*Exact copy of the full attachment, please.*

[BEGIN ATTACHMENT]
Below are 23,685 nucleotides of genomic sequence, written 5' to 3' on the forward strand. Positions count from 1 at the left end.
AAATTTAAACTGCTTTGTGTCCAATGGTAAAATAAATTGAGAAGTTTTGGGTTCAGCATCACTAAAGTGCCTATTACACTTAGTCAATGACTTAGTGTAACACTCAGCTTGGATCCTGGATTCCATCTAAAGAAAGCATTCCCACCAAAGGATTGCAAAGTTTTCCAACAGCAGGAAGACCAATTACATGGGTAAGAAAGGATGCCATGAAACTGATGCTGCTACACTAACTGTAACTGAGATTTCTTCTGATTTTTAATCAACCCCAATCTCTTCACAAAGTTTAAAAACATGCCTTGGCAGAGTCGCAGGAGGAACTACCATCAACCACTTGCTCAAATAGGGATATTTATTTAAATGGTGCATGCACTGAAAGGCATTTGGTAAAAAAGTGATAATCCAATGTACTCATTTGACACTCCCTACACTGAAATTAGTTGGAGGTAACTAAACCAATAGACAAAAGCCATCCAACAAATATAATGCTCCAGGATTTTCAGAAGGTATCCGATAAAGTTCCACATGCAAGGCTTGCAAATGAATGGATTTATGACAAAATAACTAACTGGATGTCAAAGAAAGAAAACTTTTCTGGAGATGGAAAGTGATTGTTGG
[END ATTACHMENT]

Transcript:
Below are 23,685 nucleotides of genomic sequence, written 5' to 3' on the forward strand. Positions count from 1 at the left end.
AAATTTAAACTGCTTTGTGTCCAATGGTAAAATAAATTGAGAAGTTTTGGGTTCAGCATCACTAAAGTGCCTATTACACTTAGTCAATGACTTAGTGTAACACTCAGCTTGGATCCTGGATTCCATCTAAAGAAAGCATTCCCACCAAAGGATTGCAAAGTTTTCCAACAGCAGGAAGACCAATTACATGGGTAAGAAAGGATGCCATGAAACTGATGCTGCTACACTAACTGTAACTGAGATTTCTTCTGATTTTTAATCAACCCCAATCTCTTCACAAAGTTTAAAAACATGCCTTGGCAGAGTCGCAGGAGGAACTACCATCAACCACTTGCTCAAATAGGGATATTTATTTAAATGGTGCATGCACTGAAAGGCATTTGGTAAAAAAGTGATAATCCAATGTACTCATTTGACACTCCCTACACTGAAATTAGTTGGAGGTAACTAAACCAATAGACAAAAGCCATCCAACAAATATAATGCTCCAGGATTTTCAGAAGGTATCCGATAAAGTTCCACATGCAAGGCTTGCAAATGAATGGATTTATGACAAAATAACTAACTGGATGTCAAAGAAAGAAAACTTTTCTGGAGATGGAAAGTGATTGTTGG